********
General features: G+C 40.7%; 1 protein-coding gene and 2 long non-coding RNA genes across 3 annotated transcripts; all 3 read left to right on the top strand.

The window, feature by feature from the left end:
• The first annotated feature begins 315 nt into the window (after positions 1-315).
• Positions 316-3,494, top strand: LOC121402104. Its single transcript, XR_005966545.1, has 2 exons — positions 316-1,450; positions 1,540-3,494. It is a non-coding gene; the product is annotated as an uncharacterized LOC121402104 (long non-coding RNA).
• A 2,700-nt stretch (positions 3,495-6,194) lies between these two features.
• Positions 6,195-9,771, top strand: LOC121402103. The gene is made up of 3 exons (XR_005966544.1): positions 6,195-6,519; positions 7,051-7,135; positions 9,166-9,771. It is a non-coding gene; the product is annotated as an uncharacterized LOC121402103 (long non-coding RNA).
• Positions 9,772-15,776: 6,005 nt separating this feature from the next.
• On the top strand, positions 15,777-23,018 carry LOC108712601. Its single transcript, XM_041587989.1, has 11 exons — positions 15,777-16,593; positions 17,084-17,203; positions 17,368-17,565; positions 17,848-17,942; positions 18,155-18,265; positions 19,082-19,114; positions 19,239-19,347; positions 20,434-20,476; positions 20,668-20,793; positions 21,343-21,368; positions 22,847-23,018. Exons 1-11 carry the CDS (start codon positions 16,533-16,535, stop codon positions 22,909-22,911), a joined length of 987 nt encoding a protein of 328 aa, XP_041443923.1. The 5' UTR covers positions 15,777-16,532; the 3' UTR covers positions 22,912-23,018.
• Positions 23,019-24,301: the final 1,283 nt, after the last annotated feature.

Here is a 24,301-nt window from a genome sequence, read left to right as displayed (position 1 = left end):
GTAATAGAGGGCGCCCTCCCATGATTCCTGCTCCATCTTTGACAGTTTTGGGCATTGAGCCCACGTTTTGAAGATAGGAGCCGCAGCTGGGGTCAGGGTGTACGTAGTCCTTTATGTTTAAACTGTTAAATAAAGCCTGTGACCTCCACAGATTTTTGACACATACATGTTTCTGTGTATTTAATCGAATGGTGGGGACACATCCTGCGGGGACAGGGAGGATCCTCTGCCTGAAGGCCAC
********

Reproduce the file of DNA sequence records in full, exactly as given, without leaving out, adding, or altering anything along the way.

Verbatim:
General features: G+C 40.7%; 1 protein-coding gene and 2 long non-coding RNA genes across 3 annotated transcripts; all 3 read left to right on the top strand.

The window, feature by feature from the left end:
• The first annotated feature begins 315 nt into the window (after positions 1-315).
• Positions 316-3,494, top strand: LOC121402104. Its single transcript, XR_005966545.1, has 2 exons — positions 316-1,450; positions 1,540-3,494. It is a non-coding gene; the product is annotated as an uncharacterized LOC121402104 (long non-coding RNA).
• A 2,700-nt stretch (positions 3,495-6,194) lies between these two features.
• Positions 6,195-9,771, top strand: LOC121402103. The gene is made up of 3 exons (XR_005966544.1): positions 6,195-6,519; positions 7,051-7,135; positions 9,166-9,771. It is a non-coding gene; the product is annotated as an uncharacterized LOC121402103 (long non-coding RNA).
• Positions 9,772-15,776: 6,005 nt separating this feature from the next.
• On the top strand, positions 15,777-23,018 carry LOC108712601. Its single transcript, XM_041587989.1, has 11 exons — positions 15,777-16,593; positions 17,084-17,203; positions 17,368-17,565; positions 17,848-17,942; positions 18,155-18,265; positions 19,082-19,114; positions 19,239-19,347; positions 20,434-20,476; positions 20,668-20,793; positions 21,343-21,368; positions 22,847-23,018. Exons 1-11 carry the CDS (start codon positions 16,533-16,535, stop codon positions 22,909-22,911), a joined length of 987 nt encoding a protein of 328 aa, XP_041443923.1. The 5' UTR covers positions 15,777-16,532; the 3' UTR covers positions 22,912-23,018.
• Positions 23,019-24,301: the final 1,283 nt, after the last annotated feature.

Here is a 24,301-nt window from a genome sequence, read left to right as displayed (position 1 = left end):
GTAATAGAGGGCGCCCTCCCATGATTCCTGCTCCATCTTTGACAGTTTTGGGCATTGAGCCCACGTTTTGAAGATAGGAGCCGCAGCTGGGGTCAGGGTGTACGTAGTCCTTTATGTTTAAACTGTTAAATAAAGCCTGTGACCTCCACAGATTTTTGACACATACATGTTTCTGTGTATTTAATCGAATGGTGGGGACACATCCTGCGGGGACAGGGAGGATCCTCTGCCTGAAGGCCAC